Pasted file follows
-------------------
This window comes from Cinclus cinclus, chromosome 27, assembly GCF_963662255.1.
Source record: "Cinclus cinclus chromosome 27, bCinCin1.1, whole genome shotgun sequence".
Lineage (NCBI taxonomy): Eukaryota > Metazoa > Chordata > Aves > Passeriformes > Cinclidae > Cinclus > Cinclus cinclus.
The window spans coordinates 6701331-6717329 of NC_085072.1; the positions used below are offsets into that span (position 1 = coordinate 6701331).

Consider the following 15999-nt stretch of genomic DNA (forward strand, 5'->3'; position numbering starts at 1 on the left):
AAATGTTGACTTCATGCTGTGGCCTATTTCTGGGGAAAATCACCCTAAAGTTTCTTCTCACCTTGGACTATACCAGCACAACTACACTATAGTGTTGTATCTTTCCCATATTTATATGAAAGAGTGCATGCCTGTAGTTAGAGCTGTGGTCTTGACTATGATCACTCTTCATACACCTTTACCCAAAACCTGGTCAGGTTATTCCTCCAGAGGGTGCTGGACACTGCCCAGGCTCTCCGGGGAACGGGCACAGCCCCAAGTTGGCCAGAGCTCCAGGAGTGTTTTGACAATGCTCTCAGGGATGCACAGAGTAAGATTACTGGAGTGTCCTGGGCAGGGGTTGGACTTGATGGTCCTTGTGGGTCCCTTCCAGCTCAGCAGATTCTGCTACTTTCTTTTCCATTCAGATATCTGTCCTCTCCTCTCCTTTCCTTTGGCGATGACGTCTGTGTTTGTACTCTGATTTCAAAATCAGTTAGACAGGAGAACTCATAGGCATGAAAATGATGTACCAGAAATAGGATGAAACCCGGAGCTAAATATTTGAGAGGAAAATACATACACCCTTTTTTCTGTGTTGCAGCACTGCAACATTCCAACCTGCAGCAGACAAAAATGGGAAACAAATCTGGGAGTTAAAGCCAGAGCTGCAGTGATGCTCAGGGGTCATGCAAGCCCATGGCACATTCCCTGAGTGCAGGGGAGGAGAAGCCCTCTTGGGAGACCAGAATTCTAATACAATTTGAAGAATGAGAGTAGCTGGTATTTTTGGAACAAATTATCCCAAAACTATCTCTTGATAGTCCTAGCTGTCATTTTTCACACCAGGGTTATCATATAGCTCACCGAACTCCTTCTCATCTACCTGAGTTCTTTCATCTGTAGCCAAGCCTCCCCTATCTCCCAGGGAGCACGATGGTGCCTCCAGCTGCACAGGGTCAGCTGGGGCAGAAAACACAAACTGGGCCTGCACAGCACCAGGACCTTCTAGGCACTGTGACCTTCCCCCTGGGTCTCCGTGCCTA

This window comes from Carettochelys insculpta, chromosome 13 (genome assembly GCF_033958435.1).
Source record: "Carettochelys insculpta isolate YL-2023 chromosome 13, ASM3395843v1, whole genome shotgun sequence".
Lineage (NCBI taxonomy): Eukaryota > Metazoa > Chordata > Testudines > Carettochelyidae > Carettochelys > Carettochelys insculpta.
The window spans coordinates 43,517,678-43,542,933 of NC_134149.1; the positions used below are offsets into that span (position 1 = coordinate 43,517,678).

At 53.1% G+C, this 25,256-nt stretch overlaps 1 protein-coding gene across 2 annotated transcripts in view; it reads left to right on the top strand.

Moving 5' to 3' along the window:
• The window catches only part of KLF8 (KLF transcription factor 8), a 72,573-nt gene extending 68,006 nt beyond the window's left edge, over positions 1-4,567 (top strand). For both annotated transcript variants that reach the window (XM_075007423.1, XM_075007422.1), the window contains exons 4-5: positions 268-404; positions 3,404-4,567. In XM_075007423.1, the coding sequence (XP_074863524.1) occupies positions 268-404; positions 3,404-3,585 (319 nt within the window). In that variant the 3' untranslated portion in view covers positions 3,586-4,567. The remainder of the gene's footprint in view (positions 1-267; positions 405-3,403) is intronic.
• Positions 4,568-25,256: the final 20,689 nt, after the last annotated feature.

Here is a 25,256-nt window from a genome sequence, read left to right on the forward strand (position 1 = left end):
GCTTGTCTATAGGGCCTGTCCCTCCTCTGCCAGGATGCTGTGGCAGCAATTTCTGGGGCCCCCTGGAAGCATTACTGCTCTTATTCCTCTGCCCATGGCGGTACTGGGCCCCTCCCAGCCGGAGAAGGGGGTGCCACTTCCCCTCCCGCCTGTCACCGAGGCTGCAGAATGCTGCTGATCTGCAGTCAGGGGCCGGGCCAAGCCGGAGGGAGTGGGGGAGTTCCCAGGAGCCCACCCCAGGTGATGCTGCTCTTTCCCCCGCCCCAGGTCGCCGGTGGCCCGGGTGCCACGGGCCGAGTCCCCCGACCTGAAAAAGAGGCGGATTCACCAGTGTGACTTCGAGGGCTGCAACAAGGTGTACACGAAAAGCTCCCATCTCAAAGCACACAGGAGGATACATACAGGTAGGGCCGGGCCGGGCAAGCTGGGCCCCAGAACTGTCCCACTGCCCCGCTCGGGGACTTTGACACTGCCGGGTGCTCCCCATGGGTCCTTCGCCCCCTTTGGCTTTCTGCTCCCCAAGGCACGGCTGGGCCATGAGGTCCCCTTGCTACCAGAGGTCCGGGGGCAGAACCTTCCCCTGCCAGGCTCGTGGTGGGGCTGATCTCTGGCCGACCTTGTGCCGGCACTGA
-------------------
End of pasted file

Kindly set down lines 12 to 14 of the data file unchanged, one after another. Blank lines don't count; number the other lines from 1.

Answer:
Moving 5' to 3' along the window:
• The window catches only part of KLF8 (KLF transcription factor 8), a 72,573-nt gene extending 68,006 nt beyond the window's left edge, over positions 1-4,567 (top strand). For both annotated transcript variants that reach the window (XM_075007423.1, XM_075007422.1), the window contains exons 4-5: positions 268-404; positions 3,404-4,567. In XM_075007423.1, the coding sequence (XP_074863524.1) occupies positions 268-404; positions 3,404-3,585 (319 nt within the window). In that variant the 3' untranslated portion in view covers positions 3,586-4,567. The remainder of the gene's footprint in view (positions 1-267; positions 405-3,403) is intronic.
• Positions 4,568-25,256: the final 20,689 nt, after the last annotated feature.